Guatemala’s economy is expected to slow somewhat this year partly as a result of the political turmoil, after having achieved robust growth in 2015. In August, the IMF completed its Article IV consultation with Guatemala, commending the new administration for its willingness to tackle the widespread corruption which is choking growth: for example, losses due to contraband and corruption in the customs administration are estimated to amount to around one fifth of the central government’s total budget. The Fund also highlighted the positive contribution to growth from private consumption, aided by low oil prices and strong remittances growth. However, the IMF underlined the need for further reforms to strengthen the fiscal framework. Better tax collection would help the government meet its Millennium Development Goals commitments, on which it is lagging. On monetary policy, the Central Bank was strongly encouraged to transition towards full-fledged inflation targeting.
The stabilizing political environment and strong remittances growth, combined with the strong dollar, should keep the Guatemalan economy on track for another solid year. FocusEconomics panelists see the economy expanding 3.6% this year, which is up 0.1 percentage points from last month's forecast. Next year, the panel expects the economy remaining stable at 3.6%.
PANAMA | Economy gains momentum in second quarter
The Panamanian economy is likely to have performed well in the second quarter of the year. In June, the Statistical Institute’s economic activity index expanded 4.2%, which was down from May’s figure but still rounded off a solid quarter of growth. Robust expansions have been broad-based, with infrastructure investment and tourism performing particularly well. In other news, in September, the fallout from the Panama Papers scandal continued to reverberate: Parliament passed a law that will make it easier to impose retaliatory trade measures on countries that levy restrictive trade measures against it. The new law was voted as Panama and Colombia continue to work on resolving their ongoing trade dispute, with Panama protesting against Colombia’s tariff hike on certain textile imports.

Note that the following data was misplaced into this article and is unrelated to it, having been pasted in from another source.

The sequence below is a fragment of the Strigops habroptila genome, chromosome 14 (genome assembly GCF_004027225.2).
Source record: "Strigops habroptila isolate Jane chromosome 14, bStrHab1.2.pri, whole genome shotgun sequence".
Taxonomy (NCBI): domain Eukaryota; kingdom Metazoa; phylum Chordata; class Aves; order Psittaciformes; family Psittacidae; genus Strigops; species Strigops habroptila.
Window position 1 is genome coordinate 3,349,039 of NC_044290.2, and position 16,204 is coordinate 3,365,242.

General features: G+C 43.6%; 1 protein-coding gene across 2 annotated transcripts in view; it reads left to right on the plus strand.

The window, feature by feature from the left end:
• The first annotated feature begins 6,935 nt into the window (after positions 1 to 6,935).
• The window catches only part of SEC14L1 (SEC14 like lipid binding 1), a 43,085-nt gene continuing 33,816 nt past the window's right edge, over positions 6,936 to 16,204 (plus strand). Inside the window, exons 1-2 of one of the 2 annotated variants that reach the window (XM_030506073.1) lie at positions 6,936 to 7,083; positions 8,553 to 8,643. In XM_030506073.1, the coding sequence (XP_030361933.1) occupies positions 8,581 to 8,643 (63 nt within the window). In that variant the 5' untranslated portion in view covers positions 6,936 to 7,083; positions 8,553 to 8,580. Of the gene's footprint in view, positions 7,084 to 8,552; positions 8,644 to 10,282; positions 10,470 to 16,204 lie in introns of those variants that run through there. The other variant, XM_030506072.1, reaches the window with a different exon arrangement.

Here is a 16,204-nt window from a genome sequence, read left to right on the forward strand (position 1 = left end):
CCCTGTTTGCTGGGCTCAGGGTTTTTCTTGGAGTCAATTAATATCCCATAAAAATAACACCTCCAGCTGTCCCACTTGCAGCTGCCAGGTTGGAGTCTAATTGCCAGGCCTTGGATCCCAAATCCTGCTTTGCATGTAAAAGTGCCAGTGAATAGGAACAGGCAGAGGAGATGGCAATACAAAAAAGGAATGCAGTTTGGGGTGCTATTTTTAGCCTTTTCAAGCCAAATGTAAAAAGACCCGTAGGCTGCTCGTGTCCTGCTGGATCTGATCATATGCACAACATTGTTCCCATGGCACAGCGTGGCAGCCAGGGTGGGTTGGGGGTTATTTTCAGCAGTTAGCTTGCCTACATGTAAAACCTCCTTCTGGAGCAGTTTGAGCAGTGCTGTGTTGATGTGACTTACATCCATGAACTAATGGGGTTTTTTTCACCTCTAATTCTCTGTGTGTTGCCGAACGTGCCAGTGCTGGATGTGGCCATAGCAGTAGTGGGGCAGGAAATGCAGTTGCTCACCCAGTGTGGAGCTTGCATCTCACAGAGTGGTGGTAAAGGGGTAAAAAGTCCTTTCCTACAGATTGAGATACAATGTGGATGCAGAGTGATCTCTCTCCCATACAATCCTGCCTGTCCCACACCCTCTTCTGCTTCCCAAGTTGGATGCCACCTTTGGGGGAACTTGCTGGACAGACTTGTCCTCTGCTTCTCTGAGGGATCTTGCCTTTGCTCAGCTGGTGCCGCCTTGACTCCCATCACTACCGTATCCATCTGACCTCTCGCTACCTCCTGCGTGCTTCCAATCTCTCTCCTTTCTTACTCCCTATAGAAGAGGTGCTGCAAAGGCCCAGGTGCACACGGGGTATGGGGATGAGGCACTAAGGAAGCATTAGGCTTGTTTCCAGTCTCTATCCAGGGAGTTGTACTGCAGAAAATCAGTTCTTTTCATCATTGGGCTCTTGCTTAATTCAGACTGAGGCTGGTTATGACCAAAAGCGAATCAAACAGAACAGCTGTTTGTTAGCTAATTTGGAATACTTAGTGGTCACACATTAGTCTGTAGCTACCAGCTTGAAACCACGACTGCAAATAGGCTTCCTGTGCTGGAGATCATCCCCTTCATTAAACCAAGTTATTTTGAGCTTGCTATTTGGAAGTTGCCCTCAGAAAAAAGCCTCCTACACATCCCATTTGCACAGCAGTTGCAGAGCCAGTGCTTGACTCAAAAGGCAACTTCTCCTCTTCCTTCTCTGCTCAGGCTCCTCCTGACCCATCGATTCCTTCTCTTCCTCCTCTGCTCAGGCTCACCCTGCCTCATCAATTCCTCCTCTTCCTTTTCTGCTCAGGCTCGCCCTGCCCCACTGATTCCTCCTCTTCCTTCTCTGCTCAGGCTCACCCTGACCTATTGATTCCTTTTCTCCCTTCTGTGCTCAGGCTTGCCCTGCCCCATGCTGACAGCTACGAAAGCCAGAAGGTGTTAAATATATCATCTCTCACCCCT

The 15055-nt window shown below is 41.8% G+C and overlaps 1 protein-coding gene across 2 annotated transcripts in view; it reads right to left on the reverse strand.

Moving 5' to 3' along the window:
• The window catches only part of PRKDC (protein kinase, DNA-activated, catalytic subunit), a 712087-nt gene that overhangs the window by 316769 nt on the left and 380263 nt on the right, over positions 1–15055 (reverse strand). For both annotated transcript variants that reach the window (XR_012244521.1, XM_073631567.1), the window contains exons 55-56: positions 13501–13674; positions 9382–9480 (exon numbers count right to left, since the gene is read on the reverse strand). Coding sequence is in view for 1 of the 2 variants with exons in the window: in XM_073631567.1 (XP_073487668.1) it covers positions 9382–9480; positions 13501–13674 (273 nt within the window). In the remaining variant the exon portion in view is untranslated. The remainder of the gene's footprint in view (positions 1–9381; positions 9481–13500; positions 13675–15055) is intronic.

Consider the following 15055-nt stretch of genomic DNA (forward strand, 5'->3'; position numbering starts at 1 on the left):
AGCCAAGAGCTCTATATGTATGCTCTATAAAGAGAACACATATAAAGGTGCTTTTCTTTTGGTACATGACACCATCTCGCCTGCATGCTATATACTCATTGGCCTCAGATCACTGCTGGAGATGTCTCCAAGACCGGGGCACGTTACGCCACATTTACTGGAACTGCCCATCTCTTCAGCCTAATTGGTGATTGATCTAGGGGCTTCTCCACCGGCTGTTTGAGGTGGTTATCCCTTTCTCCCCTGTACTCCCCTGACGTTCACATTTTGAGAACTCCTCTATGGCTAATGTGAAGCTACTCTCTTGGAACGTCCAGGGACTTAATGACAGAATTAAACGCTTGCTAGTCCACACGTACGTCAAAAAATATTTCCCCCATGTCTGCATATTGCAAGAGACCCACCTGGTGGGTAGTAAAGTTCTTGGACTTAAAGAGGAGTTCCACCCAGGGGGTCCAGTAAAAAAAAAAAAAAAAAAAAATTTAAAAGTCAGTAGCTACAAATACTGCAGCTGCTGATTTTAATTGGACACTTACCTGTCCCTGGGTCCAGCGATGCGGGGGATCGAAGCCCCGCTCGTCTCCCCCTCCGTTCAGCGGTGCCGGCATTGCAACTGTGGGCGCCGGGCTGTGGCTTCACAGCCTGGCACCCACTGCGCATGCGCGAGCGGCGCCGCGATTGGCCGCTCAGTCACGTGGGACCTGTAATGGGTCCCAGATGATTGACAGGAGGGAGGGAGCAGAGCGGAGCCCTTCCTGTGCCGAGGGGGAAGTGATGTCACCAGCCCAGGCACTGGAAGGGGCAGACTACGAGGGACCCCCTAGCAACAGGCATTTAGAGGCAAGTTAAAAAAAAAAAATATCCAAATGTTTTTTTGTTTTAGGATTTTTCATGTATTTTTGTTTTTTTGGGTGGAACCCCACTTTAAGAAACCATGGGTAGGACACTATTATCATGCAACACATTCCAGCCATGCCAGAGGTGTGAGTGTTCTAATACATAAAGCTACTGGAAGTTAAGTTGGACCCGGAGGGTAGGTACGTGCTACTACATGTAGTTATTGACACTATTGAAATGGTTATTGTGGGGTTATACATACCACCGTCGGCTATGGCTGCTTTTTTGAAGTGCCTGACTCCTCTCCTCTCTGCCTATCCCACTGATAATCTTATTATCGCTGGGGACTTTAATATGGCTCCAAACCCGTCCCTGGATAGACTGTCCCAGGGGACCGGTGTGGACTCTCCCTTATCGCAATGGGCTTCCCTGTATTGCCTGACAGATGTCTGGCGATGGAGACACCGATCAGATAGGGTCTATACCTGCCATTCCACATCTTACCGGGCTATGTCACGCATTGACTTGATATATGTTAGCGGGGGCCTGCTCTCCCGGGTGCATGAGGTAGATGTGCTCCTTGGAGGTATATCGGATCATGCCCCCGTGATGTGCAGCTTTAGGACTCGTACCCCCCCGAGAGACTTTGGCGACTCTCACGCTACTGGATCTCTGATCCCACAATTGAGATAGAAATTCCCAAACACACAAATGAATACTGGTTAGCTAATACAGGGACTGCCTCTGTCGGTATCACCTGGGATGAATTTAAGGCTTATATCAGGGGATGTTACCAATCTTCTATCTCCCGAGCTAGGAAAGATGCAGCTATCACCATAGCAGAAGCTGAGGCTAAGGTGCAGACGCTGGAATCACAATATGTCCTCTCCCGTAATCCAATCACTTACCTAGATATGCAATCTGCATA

Strong public investment and diversified services will continue to fuel growth this year. However, weak global trade dynamics risk dampening the outlook. Analysts expect the economy to expand 5.7% in 2016, which is down 0.1 percentage points from last month’s projection. For 2017, the panel forecasts growth of 5.9%.
INFLATION | Inflation stabilizes in July
Inflation in the Central American and the Caribbean region was stable at the previous month’s 2.8% in July. Guatemala and Nicaragua recorded higher inflation in July, which was offset by lower inflation in Honduras and Jamaica. Looking forward, inflationary pressures are expected to remain broadly stable this year. A preliminary estimate for August produced by FocusEconomics shows that regional inflation likely inched down slightly to 2.7%.
Our September Consensus Forecast projects inflation of 2.5% this year, which is unchanged from last month’s forecast. Inflation forecasts are unchanged for 3 of the 12 countries in our survey, including the estimates for El Salvador and Puerto Rico. Conversely, projections were upgraded for seven economies including Guatemala and Jamaica. Nicaragua and Panama were the only countries for which inflation forecasts were downgraded. For next year, our panelists expect regional inflation to accelerate to 3.1%.
Written by: Dirina Mançellari, Senior Economist